If you needed care, where would you prefer to receive it?
Would you move to a different state/country if you needed care?
Do you hope to leave an inheritance to your children? a charity?
How is your current health?
Did either of your parents ever have dementia, Alzheimer’s, heart disease, diabetes?
Do you live with a spouse/significant other?
Do you need/have life insurance?
The cost of care is expensive- about $10,000 a month. The cost of insurance is expensive as well! What will enable you to sleep better at night– having the insurance and never using it or not having it and being faced with the enormous cost of care?
Which “mistake” would you rather make?Carol G. Einhorn Jules C. Einhorn, CLU, ChFC Arbor Group 267-852-0222 email@example.com firstname.lastname@example.org www.arborgrp.com **************************************************************************************************
Travel is My Passion
by Adele Crivaro
First let me say what an honor it is to be among such esteemed ElderExperts! My name is Adele Crivaro and I am the president of Superior Travel Service, based in Mount Laurel, NJ. Now in my seventies, travel has always been my passion and in my early 20’s I became a stewardess (as we were called then), but one could not be married in those days so I left after two years to have a family. As a widowed empty-nester I went back, at age 66, to fly international charters to Europe. In the interim I opened several businesses, spent 22 years as a real estate broker, and, after the death of my husband, and the first of my three bouts with cancer, I opened my own specialized travel business 17 years ago. Then my adventures truly began!
I have sent and/or accompanied groups all over the world. I have travelled alone or with a girlfriend, and many times with a group. I have planned special interest trips for church groups and family reunions. Last November I arranged for seven friends to accompany me to South Africa for a two-week dream trip including a safari, Robben Island, Cape of Good Hope, and Victoria Falls – really wonderful! Last May I arranged an “incentive group” for a company that has been a client since I began. We boarded the Queen Victoria out of England, then to a real-deal castle, (Thornbury), where Henry VIII and Anne Boleyn spent ten nights in 1535. I surprised them by arranging to have Medieval costumes laid out on their beds for a final dinner in Tudor Hall. Great fun!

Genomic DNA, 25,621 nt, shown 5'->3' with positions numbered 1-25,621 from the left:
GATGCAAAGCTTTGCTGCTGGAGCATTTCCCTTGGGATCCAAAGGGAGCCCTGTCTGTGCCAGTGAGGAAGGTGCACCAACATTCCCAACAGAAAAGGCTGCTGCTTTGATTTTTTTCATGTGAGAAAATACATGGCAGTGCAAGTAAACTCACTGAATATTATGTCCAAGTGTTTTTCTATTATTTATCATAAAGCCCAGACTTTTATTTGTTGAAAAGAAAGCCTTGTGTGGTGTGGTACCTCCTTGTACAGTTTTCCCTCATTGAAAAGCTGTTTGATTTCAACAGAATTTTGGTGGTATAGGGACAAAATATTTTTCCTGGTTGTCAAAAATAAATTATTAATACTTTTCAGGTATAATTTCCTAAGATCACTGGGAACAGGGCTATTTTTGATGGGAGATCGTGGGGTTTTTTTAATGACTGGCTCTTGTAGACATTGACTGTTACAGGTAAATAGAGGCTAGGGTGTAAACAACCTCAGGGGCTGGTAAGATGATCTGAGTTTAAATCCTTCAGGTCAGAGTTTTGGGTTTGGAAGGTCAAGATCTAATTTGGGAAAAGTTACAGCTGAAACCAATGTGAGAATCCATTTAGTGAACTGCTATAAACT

Many women our age worry about travelling alone, without a partner or spouse. But, it’s so much easier today than it ever was. I have always been able to bring a girlfriend, go with a group, or even tag along with a group I wasn’t officially a part of!
At our age it can be very exciting to explore new places, experience new things and make new friends. Did you know if you are able to arrange a certain size group you could possibly travel for free? There are so many options, including cruises, land tours, and more. In November I’m going on a “Steps of Paul” trip that includes a cruise from Athens to Patmos, Ephesus, Corinth, Jerusalem, Bethlehem, Mount of Olives, and the River Jordan. (One can, if desired, be baptized there.) I got a great agent rate which I can share with 2 – 3 more people. If anyone is interested, let me know!
As you can see, it’s not too hard to find travel companions if you put your mind to it. But, I must confess that some of my greatest travel experiences have been on solo trips. No kidding! So, don’t be afraid to go yourself if you can’t find a friend or partner to join you. You’re still bound to have an unforgettable adventure.
Please feel free to call me for any travel-related matter. If I can help, I’ll be more than happy to. I hope you’re inspired to take a trip. You’ll be glad you did! [Please leave a comment at the bottom of the page.]P.S. Click here for an interesting article on solo travel for women, inspired by the recent movie of “Eat, Pray, Love.”